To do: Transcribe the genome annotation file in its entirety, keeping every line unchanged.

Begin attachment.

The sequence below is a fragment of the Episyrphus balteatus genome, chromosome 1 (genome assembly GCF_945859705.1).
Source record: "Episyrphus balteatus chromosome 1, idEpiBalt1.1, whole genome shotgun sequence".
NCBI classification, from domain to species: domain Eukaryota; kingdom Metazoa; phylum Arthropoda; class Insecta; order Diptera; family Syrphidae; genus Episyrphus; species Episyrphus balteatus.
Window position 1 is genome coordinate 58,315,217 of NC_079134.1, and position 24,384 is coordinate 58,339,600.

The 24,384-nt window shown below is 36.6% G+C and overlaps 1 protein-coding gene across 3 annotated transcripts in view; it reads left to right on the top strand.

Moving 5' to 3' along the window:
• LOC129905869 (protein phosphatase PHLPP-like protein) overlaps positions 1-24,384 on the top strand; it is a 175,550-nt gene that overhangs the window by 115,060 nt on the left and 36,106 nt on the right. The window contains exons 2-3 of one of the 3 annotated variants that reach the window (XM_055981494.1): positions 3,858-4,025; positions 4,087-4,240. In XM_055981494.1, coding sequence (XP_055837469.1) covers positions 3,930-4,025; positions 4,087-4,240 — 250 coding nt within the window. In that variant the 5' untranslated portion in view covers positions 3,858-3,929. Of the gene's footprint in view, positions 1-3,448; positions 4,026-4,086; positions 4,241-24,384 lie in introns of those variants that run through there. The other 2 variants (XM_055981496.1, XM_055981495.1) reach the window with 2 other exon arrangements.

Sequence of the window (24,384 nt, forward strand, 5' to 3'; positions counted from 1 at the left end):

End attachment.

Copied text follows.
The sequence below is a fragment of the Episyrphus balteatus genome, chromosome 1 (genome assembly GCF_945859705.1).
Source record: "Episyrphus balteatus chromosome 1, idEpiBalt1.1, whole genome shotgun sequence".
NCBI classification, from domain to species: domain Eukaryota; kingdom Metazoa; phylum Arthropoda; class Insecta; order Diptera; family Syrphidae; genus Episyrphus; species Episyrphus balteatus.
Window position 1 is genome coordinate 58,315,217 of NC_079134.1, and position 24,384 is coordinate 58,339,600.

The 24,384-nt window shown below is 36.6% G+C and overlaps 1 protein-coding gene across 3 annotated transcripts in view; it reads left to right on the top strand.

Moving 5' to 3' along the window:
• LOC129905869 (protein phosphatase PHLPP-like protein) overlaps positions 1-24,384 on the top strand; it is a 175,550-nt gene that overhangs the window by 115,060 nt on the left and 36,106 nt on the right. The window contains exons 2-3 of one of the 3 annotated variants that reach the window (XM_055981494.1): positions 3,858-4,025; positions 4,087-4,240. In XM_055981494.1, coding sequence (XP_055837469.1) covers positions 3,930-4,025; positions 4,087-4,240 — 250 coding nt within the window. In that variant the 5' untranslated portion in view covers positions 3,858-3,929. Of the gene's footprint in view, positions 1-3,448; positions 4,026-4,086; positions 4,241-24,384 lie in introns of those variants that run through there. The other 2 variants (XM_055981496.1, XM_055981495.1) reach the window with 2 other exon arrangements.

Sequence of the window (24,384 nt, forward strand, 5' to 3'; positions counted from 1 at the left end):